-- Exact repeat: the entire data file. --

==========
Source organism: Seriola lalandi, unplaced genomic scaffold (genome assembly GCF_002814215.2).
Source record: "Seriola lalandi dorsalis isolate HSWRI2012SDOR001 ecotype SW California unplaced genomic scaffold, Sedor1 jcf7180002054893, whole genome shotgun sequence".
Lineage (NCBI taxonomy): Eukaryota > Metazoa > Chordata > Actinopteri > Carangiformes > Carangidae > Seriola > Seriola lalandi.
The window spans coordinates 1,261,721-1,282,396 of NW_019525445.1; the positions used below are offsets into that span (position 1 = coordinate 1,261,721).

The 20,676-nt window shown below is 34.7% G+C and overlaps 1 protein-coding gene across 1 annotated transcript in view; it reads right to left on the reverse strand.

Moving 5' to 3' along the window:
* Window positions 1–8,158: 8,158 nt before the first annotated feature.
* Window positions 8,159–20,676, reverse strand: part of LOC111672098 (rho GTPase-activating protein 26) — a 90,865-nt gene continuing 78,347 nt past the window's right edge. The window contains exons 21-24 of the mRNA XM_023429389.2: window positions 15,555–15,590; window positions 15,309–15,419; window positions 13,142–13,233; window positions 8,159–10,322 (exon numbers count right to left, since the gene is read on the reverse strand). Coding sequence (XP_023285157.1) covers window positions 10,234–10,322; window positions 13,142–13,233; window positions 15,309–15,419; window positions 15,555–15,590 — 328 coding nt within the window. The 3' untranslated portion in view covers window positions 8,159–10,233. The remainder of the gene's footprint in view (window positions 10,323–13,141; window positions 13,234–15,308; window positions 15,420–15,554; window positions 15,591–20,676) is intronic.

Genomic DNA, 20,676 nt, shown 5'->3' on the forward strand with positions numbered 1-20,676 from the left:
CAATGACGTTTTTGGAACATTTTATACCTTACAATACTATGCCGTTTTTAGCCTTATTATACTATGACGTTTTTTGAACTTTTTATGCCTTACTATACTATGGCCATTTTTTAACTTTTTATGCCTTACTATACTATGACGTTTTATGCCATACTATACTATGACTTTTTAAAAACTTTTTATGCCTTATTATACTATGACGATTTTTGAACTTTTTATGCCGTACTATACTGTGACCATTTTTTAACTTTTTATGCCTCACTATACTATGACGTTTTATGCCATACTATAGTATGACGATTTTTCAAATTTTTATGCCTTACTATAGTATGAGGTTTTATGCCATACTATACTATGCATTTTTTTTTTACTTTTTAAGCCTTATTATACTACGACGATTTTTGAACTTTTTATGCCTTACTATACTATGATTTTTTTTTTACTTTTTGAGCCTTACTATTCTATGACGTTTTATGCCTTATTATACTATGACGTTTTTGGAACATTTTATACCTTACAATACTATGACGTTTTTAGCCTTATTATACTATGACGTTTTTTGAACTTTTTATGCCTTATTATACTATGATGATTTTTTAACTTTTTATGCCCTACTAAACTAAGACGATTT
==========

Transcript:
Source organism: Seriola lalandi, unplaced genomic scaffold (genome assembly GCF_002814215.2).
Source record: "Seriola lalandi dorsalis isolate HSWRI2012SDOR001 ecotype SW California unplaced genomic scaffold, Sedor1 jcf7180002054893, whole genome shotgun sequence".
Lineage (NCBI taxonomy): Eukaryota > Metazoa > Chordata > Actinopteri > Carangiformes > Carangidae > Seriola > Seriola lalandi.
The window spans coordinates 1,261,721-1,282,396 of NW_019525445.1; the positions used below are offsets into that span (position 1 = coordinate 1,261,721).

The 20,676-nt window shown below is 34.7% G+C and overlaps 1 protein-coding gene across 1 annotated transcript in view; it reads right to left on the reverse strand.

Moving 5' to 3' along the window:
* Window positions 1–8,158: 8,158 nt before the first annotated feature.
* Window positions 8,159–20,676, reverse strand: part of LOC111672098 (rho GTPase-activating protein 26) — a 90,865-nt gene continuing 78,347 nt past the window's right edge. The window contains exons 21-24 of the mRNA XM_023429389.2: window positions 15,555–15,590; window positions 15,309–15,419; window positions 13,142–13,233; window positions 8,159–10,322 (exon numbers count right to left, since the gene is read on the reverse strand). Coding sequence (XP_023285157.1) covers window positions 10,234–10,322; window positions 13,142–13,233; window positions 15,309–15,419; window positions 15,555–15,590 — 328 coding nt within the window. The 3' untranslated portion in view covers window positions 8,159–10,233. The remainder of the gene's footprint in view (window positions 10,323–13,141; window positions 13,234–15,308; window positions 15,420–15,554; window positions 15,591–20,676) is intronic.

Genomic DNA, 20,676 nt, shown 5'->3' on the forward strand with positions numbered 1-20,676 from the left:
CAATGACGTTTTTGGAACATTTTATACCTTACAATACTATGCCGTTTTTAGCCTTATTATACTATGACGTTTTTTGAACTTTTTATGCCTTACTATACTATGGCCATTTTTTAACTTTTTATGCCTTACTATACTATGACGTTTTATGCCATACTATACTATGACTTTTTAAAAACTTTTTATGCCTTATTATACTATGACGATTTTTGAACTTTTTATGCCGTACTATACTGTGACCATTTTTTAACTTTTTATGCCTCACTATACTATGACGTTTTATGCCATACTATAGTATGACGATTTTTCAAATTTTTATGCCTTACTATAGTATGAGGTTTTATGCCATACTATACTATGCATTTTTTTTTTACTTTTTAAGCCTTATTATACTACGACGATTTTTGAACTTTTTATGCCTTACTATACTATGATTTTTTTTTTACTTTTTGAGCCTTACTATTCTATGACGTTTTATGCCTTATTATACTATGACGTTTTTGGAACATTTTATACCTTACAATACTATGACGTTTTTAGCCTTATTATACTATGACGTTTTTTGAACTTTTTATGCCTTATTATACTATGATGATTTTTTAACTTTTTATGCCCTACTAAACTAAGACGATTT